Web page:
Report by Sandra Millsopp
Bangor Historical Society held its latest talk in the North Down Museum on 10 March 2016. The speaker was Peter Smyth who gave a very entertaining and informative talk on Northern Ireland in the 1950s. He reminded us that he had talked to the society about three years earlier and so this time he was focusing on the role of women and other aspects of social life.
He began by commenting on the inequality which faced women in that decade. He quoted different pay rates for women teachers who received a lower salary, despite doing the same work as their male colleagues. When the civil service discussed equal pay in 1954, one women said it was not necessary as the female employees spent their time doing their hair, making coffee and going to the loo!
Housework was harder and more time consuming as the use of labour saving devices was spreading slowly. Washing clothes involved boilers, wooden tongs, scrubbing boards and mangles. Vacuum cleaners and washing machines were more expensive in the 1950s when compared to the average salary. Magazines of the period stressed that women’s place was in the kitchen. Man were good at DIY, but not cooking.
Another different aspect of women’s lives was clothing: this was expected to be appropriate for their age group, whether as a child, teenager or mother. Make up was frowned upon for the under 16s, corsets were worn and slacks were unusual. Mr. Smyth commented upon the idea of social control.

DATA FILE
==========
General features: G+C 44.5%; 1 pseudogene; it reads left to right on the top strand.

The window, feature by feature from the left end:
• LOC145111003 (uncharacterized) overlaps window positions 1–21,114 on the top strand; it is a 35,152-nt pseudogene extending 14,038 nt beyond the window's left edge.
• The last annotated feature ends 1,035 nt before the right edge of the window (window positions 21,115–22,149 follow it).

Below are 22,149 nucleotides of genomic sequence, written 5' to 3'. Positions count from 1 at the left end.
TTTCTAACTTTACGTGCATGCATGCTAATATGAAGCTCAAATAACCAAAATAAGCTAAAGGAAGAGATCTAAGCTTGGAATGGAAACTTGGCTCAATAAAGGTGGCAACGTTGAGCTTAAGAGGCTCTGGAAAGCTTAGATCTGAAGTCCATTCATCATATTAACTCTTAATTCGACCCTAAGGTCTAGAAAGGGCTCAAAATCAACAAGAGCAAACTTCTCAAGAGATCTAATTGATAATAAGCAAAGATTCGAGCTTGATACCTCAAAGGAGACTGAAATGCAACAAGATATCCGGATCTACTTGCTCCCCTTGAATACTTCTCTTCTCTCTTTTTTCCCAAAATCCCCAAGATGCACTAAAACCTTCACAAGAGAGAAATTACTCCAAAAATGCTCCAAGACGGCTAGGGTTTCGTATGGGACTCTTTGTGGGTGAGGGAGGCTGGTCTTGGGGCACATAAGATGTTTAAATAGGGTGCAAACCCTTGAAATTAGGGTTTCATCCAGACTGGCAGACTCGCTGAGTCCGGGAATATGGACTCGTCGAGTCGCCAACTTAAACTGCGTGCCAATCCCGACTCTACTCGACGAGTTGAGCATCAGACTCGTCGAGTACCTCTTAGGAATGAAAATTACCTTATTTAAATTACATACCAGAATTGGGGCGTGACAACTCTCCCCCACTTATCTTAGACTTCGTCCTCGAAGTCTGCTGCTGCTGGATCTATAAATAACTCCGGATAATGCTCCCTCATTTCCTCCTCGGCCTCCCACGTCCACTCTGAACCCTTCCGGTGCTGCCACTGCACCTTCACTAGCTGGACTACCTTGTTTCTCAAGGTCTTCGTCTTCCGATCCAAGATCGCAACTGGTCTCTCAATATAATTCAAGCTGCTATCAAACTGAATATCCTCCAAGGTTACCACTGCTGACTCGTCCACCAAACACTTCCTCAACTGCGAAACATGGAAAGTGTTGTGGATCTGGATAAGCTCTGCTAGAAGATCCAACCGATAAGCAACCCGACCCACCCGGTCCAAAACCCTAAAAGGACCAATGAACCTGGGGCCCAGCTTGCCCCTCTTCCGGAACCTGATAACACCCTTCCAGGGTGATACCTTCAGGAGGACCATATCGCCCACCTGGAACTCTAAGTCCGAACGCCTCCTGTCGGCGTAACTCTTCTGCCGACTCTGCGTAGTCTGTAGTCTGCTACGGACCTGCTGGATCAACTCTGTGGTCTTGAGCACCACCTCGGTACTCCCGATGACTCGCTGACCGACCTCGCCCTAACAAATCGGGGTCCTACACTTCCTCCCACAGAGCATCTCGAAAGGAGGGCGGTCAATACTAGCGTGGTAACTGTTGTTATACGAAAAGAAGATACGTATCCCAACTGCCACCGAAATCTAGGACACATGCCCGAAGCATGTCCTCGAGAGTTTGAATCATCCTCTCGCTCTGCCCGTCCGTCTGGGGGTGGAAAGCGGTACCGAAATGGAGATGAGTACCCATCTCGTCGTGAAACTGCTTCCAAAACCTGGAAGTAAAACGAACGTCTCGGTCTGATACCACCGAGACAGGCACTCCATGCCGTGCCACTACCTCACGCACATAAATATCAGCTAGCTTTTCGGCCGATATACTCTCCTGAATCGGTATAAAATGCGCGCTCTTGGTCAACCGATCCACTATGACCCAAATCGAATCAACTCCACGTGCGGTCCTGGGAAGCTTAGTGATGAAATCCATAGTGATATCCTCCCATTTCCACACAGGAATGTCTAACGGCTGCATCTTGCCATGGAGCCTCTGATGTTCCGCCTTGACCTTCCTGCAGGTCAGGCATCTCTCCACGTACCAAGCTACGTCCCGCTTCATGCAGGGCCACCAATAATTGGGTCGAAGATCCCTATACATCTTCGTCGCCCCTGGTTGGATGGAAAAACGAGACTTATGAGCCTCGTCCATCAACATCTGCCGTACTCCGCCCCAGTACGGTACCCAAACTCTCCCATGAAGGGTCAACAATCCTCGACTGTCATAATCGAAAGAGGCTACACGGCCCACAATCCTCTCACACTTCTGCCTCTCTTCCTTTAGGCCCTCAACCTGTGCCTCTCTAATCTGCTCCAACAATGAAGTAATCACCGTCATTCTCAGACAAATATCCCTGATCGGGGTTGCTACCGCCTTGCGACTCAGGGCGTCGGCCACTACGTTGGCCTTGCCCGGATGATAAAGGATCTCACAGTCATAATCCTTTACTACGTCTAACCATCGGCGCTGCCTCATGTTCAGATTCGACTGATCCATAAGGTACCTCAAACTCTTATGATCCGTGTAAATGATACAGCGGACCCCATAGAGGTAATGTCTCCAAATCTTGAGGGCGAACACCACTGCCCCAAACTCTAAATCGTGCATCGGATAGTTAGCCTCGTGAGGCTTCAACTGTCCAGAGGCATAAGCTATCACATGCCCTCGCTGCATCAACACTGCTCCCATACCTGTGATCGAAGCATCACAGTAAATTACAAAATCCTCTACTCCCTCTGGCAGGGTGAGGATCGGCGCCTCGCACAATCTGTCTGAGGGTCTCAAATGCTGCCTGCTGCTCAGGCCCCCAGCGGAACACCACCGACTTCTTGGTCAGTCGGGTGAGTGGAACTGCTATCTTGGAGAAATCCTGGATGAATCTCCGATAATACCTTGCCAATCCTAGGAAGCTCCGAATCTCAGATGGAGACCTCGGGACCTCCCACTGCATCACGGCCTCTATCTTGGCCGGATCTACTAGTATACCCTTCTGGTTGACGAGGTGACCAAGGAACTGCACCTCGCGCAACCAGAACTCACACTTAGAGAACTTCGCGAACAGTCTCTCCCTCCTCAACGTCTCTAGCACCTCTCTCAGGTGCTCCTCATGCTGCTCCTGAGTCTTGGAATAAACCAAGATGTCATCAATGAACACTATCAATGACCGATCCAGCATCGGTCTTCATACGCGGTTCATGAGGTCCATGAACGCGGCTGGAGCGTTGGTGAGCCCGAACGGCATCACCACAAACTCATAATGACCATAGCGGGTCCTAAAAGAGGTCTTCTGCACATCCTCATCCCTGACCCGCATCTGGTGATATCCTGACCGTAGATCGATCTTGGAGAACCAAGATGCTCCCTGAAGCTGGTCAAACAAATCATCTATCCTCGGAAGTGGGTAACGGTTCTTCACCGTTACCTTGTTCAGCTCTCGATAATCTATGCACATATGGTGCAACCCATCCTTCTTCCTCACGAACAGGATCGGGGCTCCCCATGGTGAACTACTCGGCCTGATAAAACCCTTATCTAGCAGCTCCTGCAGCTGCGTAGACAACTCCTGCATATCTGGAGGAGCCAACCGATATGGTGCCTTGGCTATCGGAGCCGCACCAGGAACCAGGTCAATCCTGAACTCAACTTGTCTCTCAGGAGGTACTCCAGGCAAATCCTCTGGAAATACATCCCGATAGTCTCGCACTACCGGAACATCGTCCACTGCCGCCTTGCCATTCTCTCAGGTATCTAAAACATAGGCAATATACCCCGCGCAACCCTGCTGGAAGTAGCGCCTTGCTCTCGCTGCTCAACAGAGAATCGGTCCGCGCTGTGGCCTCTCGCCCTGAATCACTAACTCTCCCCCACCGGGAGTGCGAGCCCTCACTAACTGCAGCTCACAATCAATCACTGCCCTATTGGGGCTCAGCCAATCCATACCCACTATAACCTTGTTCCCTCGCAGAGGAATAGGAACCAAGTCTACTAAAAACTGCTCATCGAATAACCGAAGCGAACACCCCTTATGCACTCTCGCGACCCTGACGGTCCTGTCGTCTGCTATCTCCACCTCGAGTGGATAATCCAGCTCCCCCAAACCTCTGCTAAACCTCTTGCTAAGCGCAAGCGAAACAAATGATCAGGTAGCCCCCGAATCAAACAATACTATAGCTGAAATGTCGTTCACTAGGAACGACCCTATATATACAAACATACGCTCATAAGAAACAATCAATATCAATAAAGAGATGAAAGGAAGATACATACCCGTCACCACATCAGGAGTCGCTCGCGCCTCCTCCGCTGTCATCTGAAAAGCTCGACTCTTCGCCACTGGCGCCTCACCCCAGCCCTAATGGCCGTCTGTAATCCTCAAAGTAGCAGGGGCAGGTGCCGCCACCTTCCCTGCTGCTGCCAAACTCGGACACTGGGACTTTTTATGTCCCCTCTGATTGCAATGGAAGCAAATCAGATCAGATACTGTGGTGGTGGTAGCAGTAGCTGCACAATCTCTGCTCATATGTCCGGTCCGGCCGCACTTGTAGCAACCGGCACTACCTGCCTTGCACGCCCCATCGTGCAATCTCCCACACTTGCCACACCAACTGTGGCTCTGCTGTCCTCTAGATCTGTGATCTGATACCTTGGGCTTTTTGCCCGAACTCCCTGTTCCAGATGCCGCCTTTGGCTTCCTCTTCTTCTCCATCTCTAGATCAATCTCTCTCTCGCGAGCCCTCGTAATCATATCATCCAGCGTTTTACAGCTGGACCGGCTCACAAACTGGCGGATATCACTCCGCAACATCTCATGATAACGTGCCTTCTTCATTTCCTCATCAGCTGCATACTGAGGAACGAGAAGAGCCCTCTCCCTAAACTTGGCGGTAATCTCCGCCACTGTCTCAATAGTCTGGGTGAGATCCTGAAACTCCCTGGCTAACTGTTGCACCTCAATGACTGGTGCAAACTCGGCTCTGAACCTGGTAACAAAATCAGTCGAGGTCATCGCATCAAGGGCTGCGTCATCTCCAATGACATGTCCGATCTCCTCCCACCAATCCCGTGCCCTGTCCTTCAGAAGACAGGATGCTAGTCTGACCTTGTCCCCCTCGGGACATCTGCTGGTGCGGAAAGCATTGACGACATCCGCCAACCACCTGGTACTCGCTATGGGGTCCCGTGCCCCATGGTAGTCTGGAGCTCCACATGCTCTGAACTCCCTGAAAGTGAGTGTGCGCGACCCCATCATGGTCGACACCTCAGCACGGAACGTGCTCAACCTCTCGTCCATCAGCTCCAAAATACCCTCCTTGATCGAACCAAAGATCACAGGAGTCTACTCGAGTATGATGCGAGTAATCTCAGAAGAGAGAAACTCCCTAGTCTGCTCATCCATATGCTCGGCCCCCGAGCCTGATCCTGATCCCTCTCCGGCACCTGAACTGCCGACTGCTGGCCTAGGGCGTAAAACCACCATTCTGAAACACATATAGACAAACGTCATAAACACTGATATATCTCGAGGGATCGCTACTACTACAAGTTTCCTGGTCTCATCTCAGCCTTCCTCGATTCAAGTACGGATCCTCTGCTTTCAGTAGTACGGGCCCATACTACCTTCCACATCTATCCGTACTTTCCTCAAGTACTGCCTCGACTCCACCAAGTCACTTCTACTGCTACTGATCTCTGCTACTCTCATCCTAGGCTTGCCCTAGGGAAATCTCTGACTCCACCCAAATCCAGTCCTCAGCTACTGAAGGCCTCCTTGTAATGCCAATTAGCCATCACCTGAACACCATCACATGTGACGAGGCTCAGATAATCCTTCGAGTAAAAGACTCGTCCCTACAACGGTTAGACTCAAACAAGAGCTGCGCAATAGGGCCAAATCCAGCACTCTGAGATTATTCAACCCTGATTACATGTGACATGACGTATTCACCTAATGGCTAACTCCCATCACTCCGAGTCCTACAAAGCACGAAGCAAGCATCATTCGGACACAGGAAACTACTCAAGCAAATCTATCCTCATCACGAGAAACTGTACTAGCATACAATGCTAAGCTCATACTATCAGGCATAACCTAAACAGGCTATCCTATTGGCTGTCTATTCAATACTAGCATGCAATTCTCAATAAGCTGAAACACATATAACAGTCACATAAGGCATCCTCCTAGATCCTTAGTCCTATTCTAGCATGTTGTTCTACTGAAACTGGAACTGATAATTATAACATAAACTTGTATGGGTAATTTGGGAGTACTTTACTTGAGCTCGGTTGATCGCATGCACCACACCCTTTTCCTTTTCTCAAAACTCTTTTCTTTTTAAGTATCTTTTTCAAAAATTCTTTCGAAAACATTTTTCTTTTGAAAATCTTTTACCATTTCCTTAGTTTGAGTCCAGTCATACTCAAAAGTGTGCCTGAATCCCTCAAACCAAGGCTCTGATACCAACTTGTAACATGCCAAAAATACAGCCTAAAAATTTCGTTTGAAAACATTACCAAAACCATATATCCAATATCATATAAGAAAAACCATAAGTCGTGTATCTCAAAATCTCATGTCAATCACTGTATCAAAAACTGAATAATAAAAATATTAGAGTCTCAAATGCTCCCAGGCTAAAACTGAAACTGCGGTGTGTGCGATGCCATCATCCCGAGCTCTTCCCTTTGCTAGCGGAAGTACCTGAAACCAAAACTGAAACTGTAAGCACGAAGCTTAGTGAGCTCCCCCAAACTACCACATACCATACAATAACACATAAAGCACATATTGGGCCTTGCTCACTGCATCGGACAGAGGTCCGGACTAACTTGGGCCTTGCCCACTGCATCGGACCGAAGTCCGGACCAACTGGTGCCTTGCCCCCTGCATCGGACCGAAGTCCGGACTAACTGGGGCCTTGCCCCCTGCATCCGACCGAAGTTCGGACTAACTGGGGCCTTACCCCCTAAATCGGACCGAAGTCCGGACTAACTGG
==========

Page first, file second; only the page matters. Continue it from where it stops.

Yet changes were happening. Teddy boys with their draped jackets and very narrow trousers were appearing. Music too was altering. Rock and roll and such stars as Elvis Presley became popular with the teenagers who listened to this music played on jukeboxes. Teenagers with jobs had money to spend and did not come home immediately after work. Dancing was very popular. The older generation saw all this as a breakdown of discipline in the home.
People commented on the growth of immorality. Police raided shops which sold doubtful material and there were protests against the student magazine PTQ. A landmark legal case was the declaration that Lady Chatterley’s Lover was not obscene.
Social attitudes were changing, helped by the growth of radio and television. The first TV sets were expensive and the range of the temporary transmitter on the Glencairn Road in the early 1950s was only 12 miles. The coronation in 1953 boosted the sale of sets, although many people preferred to see the film of events in the cinema rather than watch the live coverage in black and white on a 12” screen in a darkened room. Roman Catholic clergy condemned the morality of television while unionists saw the BBC as a pillar of the establishment. ITV came to Northern Ireland in 1959 when Sir Laurence Olivier participated in the launch. It aimed to entertain people with US comedies, games shows etc. Television changed attitudes and provided a window on the world.
The chairman of the society told the members about a new exhibition in the museum about local sailing clubs, organised to mark the 150th anniversary of the founding of the Royal Ulster Yacht Club.